Along the West Coast of New Zealand

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Some of the coastline on the West Coast

The South Island of New Zealand is not any wider than that state of Ohio. That said, the east and west coasts are very different in many ways, kinda like Cincinnati and Cleveland. After leaving the fiords and glaciers of the southwest of the island we headed up the west coast. The coastline is rugged and different from the east, rocky, cliffs and narrow beaches. The mountains are much closer, often crowding the coastline and creating some pretty amazing vistas and views.

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Some more amazing coastal views from the roadside.

We made a stop in Hokitika, a cute beach town around the mouth of a wide river that flows down from a beautiful gorge not far inland from town. The river is a lovely blue gray thanks to the glacial silt that fills the riverbed. They made very creative use of driftwood for several signs in town and the beach was well decorated with driftwood sculptures.

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Seriously, you just park by the road and follow a path and arrive at beautiful places – these are the blue pools and are a 20 minute walk from the main road.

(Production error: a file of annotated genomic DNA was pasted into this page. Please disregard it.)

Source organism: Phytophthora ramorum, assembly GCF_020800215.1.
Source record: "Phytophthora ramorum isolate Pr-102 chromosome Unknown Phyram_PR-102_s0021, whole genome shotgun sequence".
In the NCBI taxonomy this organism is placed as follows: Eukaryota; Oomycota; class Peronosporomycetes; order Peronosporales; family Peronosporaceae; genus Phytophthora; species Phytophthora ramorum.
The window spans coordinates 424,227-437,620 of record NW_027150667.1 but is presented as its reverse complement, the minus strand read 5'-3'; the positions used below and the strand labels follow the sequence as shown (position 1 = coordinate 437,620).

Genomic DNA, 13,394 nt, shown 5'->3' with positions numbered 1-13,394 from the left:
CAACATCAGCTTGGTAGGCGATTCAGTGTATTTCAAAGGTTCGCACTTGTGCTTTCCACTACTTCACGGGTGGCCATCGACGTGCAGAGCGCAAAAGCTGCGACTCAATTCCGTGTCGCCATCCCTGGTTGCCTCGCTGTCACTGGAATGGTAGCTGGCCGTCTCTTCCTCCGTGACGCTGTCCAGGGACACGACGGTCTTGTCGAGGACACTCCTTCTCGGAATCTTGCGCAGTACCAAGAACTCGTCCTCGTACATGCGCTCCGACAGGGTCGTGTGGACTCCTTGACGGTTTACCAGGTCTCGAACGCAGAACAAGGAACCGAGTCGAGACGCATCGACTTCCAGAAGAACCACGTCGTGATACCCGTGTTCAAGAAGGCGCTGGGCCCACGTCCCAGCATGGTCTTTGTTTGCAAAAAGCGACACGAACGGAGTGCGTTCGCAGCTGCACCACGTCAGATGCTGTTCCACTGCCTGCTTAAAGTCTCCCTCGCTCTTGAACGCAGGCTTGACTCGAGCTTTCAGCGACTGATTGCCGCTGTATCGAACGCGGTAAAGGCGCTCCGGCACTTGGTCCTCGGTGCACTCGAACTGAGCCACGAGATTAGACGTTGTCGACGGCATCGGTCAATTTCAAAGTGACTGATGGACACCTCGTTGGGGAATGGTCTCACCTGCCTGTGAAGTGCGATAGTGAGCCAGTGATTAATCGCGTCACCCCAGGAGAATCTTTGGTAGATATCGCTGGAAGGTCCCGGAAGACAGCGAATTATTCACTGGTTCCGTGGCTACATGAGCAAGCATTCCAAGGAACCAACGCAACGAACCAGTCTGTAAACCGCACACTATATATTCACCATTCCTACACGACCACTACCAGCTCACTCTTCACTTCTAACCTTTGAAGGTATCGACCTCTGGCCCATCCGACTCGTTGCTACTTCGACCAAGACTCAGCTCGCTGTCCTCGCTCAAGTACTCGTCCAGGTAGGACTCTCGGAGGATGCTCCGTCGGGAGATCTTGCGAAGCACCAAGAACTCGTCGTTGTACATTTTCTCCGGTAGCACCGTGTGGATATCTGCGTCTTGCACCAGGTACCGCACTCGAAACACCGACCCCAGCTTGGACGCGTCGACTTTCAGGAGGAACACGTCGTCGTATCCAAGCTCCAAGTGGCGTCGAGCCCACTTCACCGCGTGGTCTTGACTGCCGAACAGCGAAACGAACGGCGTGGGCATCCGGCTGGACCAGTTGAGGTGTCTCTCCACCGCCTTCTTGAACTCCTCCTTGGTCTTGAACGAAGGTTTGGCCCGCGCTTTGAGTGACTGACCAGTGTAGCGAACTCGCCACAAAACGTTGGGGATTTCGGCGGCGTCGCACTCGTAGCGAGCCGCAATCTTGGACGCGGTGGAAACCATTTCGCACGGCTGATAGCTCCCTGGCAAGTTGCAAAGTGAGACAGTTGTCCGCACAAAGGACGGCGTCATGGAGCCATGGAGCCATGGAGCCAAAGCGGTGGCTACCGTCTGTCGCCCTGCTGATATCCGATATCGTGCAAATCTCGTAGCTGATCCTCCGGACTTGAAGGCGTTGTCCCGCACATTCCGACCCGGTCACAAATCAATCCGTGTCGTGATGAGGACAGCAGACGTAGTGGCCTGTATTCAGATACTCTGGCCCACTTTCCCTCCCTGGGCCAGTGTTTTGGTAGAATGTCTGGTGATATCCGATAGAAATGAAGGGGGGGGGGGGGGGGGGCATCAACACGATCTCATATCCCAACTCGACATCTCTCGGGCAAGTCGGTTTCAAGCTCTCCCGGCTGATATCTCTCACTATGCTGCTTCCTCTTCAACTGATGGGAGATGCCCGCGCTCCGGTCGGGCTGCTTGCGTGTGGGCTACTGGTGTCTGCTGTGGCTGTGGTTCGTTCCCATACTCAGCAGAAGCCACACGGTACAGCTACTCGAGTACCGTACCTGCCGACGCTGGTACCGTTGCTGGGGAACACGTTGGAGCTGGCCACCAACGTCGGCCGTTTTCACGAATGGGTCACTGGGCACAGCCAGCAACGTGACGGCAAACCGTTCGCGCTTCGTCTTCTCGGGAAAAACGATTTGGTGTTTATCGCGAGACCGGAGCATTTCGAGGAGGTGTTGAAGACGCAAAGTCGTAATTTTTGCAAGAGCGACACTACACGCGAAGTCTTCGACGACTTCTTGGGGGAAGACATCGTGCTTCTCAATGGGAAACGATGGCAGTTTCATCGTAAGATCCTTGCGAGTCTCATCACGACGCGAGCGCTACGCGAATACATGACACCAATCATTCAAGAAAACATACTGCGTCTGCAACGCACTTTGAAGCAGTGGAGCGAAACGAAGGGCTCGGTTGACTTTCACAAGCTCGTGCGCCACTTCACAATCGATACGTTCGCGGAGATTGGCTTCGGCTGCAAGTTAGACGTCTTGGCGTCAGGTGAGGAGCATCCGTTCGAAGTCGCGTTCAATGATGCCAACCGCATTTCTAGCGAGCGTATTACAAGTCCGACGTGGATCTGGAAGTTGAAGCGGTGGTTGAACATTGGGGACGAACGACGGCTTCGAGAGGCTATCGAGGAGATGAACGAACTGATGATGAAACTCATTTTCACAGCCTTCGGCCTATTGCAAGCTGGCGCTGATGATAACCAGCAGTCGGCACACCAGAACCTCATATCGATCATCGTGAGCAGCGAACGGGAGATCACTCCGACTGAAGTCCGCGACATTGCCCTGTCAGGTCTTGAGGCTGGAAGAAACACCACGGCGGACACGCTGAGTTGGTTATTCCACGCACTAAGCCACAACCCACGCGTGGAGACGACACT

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We took a lot of these swing bridges to get to some of the sights!
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This is the Hokitika Gorge.

From Hokitika we moved on to the larger city of Greymouth, large being relative as there are less than 50,000 people in the whole region. Greymouth, sitting at the mouth of the Grey river, was a town created to cater to the mining industry in the area, gold and more significantly coal. It is also home to Montieths, one of the larger breweries in New Zealand so of course we made a visit to their tap room! We explored the area and came across the remains of various mines and an abandoned gold mining town. There were also many monuments to miners lost in a number of mining tragedies dating from the late 1800s to the most recent in 2009. The memorials, especially the most recent, were moving and in the case of the older ones, often a glaring reminder of how little worker safety and security was available before labor organized and sought protections and regulations to balance economic drivers that would exploit everything.